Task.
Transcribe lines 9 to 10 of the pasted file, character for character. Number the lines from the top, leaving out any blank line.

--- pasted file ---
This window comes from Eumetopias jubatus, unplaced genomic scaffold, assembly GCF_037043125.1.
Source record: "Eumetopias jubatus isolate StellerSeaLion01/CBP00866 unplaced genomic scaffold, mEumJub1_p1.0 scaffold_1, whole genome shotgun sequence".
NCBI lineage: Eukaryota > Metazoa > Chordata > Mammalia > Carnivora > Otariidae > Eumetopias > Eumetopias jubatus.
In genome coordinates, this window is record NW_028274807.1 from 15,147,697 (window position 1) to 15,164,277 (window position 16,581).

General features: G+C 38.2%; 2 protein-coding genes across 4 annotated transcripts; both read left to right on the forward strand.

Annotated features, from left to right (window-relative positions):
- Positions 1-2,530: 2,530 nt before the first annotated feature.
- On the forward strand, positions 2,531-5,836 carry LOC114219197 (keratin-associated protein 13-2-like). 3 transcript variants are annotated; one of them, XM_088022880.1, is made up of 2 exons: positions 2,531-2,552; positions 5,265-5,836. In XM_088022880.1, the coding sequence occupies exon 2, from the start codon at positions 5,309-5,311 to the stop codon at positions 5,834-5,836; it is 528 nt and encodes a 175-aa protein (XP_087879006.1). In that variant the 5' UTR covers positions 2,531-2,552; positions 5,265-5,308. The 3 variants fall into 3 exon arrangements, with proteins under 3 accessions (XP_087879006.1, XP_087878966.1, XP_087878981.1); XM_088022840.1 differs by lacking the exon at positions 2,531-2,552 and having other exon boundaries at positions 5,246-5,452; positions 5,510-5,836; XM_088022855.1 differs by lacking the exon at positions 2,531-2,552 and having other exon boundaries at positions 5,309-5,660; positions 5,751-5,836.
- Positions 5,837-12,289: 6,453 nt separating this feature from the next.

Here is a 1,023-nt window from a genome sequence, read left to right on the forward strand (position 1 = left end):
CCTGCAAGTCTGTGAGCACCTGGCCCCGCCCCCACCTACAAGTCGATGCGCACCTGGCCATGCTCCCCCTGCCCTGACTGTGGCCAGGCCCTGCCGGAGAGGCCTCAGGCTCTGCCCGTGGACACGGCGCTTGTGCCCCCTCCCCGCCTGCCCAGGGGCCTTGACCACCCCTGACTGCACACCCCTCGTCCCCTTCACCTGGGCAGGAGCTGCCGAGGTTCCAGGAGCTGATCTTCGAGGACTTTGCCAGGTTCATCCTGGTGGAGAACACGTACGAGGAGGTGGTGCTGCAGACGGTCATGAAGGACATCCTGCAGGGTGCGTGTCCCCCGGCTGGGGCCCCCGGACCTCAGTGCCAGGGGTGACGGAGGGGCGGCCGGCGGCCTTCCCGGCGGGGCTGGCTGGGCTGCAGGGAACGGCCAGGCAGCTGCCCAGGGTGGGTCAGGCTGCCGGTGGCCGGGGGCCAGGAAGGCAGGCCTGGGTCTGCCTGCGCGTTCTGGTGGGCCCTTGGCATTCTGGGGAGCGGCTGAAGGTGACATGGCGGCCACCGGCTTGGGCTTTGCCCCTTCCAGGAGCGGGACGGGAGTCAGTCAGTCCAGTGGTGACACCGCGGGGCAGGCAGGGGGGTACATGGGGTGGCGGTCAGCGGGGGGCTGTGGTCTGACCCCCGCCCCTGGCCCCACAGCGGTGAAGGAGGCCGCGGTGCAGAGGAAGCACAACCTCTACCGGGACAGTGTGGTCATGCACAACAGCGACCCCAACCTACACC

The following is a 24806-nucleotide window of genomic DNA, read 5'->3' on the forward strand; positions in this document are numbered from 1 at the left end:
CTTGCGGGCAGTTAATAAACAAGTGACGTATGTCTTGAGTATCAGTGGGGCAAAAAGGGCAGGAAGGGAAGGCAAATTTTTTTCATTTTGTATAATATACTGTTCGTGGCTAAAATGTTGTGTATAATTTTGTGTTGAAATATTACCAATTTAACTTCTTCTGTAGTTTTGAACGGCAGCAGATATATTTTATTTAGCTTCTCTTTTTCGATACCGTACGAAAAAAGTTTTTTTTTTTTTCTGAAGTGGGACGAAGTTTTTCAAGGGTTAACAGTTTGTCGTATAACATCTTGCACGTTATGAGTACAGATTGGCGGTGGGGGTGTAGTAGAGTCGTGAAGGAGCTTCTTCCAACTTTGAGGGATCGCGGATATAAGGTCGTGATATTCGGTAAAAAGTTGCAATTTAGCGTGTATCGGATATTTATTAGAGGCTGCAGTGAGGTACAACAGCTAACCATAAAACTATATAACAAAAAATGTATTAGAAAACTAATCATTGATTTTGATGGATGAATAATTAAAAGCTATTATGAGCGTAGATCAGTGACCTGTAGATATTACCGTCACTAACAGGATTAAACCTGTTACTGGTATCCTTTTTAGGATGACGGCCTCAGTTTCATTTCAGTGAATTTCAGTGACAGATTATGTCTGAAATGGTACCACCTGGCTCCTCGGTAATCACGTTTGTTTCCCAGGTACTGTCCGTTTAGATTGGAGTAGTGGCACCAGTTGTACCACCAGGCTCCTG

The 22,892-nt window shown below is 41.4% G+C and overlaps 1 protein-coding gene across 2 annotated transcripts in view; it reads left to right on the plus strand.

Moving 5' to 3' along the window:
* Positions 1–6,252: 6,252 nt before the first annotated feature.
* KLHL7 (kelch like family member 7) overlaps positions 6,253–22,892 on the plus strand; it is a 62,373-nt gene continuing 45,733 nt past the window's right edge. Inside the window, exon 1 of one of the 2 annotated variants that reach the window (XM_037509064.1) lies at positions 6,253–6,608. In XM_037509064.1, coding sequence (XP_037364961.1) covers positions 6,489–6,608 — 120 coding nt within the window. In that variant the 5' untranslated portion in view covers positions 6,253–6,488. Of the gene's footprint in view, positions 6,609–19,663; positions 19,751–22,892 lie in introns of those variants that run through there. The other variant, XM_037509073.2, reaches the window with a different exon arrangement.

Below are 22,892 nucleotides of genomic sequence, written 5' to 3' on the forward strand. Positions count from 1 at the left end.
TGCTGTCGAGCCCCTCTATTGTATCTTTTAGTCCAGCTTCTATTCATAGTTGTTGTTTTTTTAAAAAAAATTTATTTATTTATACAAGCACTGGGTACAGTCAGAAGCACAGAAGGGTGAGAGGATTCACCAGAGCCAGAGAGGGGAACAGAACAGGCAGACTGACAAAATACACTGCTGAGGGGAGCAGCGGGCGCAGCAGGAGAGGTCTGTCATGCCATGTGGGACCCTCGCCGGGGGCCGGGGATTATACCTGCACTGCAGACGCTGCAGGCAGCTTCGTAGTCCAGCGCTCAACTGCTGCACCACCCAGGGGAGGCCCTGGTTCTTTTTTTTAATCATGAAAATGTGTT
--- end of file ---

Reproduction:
- Positions 5,837-12,289: 6,453 nt separating this feature from the next.

Here is a 1,023-nt window from a genome sequence, read left to right on the forward strand (position 1 = left end):